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The Government co-contribution is an initiative that gives eligible low income earners the ability to boost their superannuation savings by matching personal non concessional contributions up to $1,000.

Although the matching payment has been reduced over recent years, the initiative is still a positive measure for boosting retirement benefits.

An eligible person does not need to apply for the payment. All they need to do is make a personal non concessional contribution to their superannuation account and lodge an income tax return. Most Government co-contribution payments are made to the superannuation account between November and January.

The co-contribution is not subject to contributions tax when it's paid into the fund and is not measured against the member's non concessional contribution cap. The benefit is preserved in the account and any earnings within the fund are taxable.


A person will be eligible for a Government co-contribution if they meet the following criteria:

  • make one or more eligible personal non concessional contributions to a complying superannuation fund during the financial year and have not claimed a tax deduction on the contribution,
  • total income (minus any allowable business deductions) for the financial year is less than the higher income threshold,
  • 10% or more of total income comes from eligible employment related activities, carrying on a business or a combination of both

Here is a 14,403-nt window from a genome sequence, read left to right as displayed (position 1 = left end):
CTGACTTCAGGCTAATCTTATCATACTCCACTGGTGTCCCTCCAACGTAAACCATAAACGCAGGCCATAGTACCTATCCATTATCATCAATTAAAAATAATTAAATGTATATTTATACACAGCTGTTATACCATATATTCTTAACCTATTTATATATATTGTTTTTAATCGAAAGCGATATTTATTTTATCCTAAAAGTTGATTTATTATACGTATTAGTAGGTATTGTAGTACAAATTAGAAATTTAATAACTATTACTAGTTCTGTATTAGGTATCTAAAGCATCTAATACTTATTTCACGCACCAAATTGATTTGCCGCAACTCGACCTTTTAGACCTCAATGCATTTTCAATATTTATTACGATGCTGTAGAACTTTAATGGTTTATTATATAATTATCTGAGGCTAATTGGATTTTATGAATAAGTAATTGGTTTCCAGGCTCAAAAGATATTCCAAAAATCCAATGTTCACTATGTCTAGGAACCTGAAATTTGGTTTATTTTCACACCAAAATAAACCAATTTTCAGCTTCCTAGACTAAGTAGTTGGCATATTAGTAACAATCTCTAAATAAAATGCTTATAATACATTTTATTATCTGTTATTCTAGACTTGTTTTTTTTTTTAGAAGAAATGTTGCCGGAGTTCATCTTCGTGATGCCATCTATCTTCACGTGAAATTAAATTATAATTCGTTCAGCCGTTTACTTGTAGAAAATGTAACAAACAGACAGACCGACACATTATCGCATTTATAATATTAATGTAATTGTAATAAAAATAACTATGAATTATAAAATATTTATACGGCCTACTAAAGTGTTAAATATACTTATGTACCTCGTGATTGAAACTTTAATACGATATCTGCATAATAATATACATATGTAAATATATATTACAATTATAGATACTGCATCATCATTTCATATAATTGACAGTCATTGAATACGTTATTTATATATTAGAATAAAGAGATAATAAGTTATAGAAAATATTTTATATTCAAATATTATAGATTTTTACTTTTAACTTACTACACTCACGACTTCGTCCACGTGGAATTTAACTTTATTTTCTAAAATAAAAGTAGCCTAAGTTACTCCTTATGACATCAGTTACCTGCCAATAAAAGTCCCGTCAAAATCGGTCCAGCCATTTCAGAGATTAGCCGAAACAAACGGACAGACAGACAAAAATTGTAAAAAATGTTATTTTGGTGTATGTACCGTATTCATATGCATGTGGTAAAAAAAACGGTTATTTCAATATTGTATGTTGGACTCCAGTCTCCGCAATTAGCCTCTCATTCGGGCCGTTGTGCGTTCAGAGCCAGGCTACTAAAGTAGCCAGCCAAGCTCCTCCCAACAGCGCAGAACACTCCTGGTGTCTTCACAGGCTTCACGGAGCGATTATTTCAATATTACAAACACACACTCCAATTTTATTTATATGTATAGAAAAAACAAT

• lodge their income tax return, and
  • they did not hold an eligible temporary resident visa at anytime during the financial year, unless they are a New Zealand citizen or holder of a prescribed visa.

Income tests

To qualify for the co-contribution, two income tests apply. Both tests must be met for a person to qualify.

  1. Income threshold test
  2. 10% eligible income test

Income threshold test

Total income is determined by the following formula:

Assessable Income + Reportable Fringe Benefits + Reportable Employer Super Contributions – Allowable Business Deductions

The amount of co-contribution a person can receive is dependent on their total income. Where total income is less than the lower income threshold an eligible person may receive the full co-contribution payment. Where total income is less than the higher threshold and more than the lower threshold, the entitlement will be reduced. The table below outlines the threshold and reduction rates.


10% eligible income test

The eligible income test has been amended over time to allow self employed and substantially self supported persons to qualify for the co-contribution. To qualify under the income test 10% or more of a person’s total income must come from employment related activities, carrying on a business or a combination of both. Total income is not reduced by allowable business deductions. This measure was implemented to ensure self employed persons were not disadvantaged by arbitrarily falling short of the 10% requirement.